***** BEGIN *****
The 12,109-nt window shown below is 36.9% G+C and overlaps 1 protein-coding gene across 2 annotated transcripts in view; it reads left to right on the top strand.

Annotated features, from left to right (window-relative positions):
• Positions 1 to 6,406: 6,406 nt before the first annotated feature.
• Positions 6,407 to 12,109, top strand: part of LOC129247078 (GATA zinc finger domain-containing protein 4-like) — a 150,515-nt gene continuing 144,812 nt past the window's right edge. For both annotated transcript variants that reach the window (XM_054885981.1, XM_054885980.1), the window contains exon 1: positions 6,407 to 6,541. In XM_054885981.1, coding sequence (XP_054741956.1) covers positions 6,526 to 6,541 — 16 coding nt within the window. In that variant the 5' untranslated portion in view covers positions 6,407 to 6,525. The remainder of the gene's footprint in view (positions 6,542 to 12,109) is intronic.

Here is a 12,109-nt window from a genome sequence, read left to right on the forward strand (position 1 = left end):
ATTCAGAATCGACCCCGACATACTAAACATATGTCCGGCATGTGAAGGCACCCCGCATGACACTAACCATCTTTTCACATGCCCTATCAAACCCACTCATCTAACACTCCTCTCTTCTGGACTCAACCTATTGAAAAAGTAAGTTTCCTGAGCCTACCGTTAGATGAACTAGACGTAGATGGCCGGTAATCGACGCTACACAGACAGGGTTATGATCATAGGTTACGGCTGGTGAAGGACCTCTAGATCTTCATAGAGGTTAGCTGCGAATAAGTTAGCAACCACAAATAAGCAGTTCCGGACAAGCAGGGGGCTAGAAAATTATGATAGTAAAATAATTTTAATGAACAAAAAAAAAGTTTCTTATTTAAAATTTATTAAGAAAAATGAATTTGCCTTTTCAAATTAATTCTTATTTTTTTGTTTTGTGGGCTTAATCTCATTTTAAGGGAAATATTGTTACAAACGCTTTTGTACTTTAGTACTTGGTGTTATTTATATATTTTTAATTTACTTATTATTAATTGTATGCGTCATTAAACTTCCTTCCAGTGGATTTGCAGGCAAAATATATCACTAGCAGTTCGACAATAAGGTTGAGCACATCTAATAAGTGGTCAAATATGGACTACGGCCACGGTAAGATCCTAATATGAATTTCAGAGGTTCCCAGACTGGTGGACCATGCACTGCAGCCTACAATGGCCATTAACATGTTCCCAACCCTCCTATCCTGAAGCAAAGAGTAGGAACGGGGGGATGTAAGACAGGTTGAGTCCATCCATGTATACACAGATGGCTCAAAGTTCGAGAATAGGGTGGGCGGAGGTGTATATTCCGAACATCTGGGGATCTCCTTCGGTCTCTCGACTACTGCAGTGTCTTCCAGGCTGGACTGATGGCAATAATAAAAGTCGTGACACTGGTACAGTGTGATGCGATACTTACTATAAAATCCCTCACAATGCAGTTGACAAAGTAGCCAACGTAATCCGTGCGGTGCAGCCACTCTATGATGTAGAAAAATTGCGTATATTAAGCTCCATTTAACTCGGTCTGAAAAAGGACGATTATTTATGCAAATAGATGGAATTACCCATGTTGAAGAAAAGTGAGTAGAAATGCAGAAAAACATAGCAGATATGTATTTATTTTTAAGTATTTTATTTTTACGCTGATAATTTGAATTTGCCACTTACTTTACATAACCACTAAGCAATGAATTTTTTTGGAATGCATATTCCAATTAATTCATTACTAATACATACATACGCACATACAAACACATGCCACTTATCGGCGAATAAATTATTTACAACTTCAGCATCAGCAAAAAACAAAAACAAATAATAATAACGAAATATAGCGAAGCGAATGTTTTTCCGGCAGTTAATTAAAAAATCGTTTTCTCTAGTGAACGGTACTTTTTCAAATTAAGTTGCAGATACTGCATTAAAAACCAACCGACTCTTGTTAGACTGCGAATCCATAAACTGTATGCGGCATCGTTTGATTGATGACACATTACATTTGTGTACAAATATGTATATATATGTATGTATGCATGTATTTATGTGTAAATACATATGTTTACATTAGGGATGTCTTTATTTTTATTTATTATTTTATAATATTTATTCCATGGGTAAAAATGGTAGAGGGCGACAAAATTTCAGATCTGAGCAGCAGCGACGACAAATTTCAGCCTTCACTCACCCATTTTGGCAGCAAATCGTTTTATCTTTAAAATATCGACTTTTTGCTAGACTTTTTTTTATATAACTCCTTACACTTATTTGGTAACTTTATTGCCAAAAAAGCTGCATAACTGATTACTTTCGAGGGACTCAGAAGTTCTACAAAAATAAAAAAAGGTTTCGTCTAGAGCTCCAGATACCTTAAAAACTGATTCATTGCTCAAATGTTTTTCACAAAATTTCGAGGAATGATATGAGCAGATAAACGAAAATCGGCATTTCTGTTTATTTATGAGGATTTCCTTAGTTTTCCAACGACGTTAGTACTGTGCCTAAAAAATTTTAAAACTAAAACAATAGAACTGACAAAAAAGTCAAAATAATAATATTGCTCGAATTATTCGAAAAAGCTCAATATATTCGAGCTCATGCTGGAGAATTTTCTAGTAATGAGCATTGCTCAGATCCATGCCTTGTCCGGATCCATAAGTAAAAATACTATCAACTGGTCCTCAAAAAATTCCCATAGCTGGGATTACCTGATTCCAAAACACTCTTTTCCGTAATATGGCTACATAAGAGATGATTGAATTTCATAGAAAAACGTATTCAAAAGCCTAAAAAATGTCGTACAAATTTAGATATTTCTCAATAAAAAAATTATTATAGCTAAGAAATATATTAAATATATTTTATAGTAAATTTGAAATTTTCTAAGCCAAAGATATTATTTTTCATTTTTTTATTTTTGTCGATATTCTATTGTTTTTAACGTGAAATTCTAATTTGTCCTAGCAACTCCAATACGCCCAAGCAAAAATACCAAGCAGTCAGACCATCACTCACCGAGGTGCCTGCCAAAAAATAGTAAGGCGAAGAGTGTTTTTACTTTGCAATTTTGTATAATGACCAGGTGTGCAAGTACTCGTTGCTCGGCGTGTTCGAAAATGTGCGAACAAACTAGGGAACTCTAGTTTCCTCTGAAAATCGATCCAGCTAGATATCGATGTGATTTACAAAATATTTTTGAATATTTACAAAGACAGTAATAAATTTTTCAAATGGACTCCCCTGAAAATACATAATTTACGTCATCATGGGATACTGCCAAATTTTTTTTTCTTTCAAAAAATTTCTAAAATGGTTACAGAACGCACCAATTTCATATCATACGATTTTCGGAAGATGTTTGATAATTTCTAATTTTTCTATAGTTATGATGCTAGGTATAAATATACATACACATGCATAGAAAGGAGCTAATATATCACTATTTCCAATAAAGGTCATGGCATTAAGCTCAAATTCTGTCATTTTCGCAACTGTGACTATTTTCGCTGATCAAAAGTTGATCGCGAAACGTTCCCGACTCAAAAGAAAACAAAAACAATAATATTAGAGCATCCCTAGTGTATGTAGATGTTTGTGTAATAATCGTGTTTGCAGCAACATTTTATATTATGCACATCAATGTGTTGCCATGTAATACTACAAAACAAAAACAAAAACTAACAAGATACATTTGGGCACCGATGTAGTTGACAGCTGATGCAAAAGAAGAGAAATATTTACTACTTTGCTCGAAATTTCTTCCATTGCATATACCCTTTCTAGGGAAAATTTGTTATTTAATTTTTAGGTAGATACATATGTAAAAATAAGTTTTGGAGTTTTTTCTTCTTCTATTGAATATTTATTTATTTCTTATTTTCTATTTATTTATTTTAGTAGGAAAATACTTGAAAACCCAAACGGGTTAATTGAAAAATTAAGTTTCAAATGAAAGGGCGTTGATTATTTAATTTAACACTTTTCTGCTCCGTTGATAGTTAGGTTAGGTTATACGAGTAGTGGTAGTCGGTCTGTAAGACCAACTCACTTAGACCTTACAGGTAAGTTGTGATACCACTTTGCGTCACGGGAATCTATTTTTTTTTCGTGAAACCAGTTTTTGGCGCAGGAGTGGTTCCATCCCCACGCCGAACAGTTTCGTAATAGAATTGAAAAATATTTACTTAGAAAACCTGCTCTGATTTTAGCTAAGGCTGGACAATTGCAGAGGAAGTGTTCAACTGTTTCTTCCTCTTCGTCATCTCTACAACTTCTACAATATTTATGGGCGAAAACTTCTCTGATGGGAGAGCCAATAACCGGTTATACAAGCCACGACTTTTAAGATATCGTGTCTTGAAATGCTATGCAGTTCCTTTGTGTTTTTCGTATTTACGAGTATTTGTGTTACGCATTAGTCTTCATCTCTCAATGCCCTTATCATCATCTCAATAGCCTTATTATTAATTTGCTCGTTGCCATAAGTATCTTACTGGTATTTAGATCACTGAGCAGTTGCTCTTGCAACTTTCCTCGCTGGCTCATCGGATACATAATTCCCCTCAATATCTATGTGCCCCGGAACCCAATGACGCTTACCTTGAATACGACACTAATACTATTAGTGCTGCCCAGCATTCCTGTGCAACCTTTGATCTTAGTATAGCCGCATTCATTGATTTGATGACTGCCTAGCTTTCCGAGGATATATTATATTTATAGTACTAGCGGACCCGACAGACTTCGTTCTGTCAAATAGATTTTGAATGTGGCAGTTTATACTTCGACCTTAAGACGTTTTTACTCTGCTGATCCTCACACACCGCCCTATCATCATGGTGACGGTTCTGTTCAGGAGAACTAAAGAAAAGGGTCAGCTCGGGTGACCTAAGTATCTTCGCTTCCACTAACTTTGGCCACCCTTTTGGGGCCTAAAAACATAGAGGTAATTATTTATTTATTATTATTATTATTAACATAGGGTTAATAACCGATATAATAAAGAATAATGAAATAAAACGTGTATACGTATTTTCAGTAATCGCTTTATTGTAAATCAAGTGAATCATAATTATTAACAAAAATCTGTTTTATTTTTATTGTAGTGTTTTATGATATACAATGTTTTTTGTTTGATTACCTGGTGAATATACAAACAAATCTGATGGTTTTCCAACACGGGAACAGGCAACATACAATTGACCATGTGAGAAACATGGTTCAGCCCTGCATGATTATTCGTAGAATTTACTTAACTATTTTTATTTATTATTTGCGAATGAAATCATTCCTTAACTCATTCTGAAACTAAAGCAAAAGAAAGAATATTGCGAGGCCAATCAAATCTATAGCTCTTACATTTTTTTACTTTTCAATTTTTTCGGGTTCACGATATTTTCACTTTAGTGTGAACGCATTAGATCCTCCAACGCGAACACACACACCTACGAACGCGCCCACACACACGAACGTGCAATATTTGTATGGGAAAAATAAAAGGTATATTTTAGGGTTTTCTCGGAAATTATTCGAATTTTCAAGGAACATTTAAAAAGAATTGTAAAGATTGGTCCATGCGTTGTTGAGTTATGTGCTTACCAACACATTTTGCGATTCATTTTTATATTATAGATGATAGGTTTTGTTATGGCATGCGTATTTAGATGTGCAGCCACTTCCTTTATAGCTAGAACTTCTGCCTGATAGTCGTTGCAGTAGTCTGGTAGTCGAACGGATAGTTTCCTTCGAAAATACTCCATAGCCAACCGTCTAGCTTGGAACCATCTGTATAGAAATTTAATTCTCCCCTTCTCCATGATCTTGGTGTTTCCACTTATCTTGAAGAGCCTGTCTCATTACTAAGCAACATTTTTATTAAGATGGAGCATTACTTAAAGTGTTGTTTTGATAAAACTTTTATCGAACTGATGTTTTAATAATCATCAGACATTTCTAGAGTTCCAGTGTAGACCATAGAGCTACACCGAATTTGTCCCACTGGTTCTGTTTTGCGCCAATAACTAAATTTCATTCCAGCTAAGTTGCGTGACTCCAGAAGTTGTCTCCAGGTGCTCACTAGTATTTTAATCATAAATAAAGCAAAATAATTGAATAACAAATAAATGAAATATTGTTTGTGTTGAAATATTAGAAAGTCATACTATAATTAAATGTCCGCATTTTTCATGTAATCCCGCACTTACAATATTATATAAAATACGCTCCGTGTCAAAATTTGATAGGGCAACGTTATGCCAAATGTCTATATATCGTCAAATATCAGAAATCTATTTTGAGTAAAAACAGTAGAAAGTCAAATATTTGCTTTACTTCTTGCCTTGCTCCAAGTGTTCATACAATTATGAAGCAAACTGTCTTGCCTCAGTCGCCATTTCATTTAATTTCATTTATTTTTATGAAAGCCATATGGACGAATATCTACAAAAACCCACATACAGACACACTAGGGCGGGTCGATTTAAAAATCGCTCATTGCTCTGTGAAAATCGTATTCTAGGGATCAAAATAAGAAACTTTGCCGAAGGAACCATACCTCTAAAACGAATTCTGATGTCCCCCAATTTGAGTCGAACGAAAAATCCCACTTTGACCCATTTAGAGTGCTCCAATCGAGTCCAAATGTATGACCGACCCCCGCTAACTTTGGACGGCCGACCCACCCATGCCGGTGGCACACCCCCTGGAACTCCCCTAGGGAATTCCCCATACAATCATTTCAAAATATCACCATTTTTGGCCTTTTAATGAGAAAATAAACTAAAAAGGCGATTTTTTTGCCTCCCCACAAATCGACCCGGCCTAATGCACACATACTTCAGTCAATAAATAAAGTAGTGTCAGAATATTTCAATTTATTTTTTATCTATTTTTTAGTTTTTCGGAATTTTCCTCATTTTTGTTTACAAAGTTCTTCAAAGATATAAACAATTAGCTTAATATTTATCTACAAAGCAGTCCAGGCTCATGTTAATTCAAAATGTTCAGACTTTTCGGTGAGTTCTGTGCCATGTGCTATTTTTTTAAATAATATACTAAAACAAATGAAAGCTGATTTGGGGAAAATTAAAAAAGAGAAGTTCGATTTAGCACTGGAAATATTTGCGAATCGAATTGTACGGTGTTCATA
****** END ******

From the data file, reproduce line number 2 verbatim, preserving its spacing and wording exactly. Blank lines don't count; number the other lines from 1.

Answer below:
Annotated features, from left to right (window-relative positions):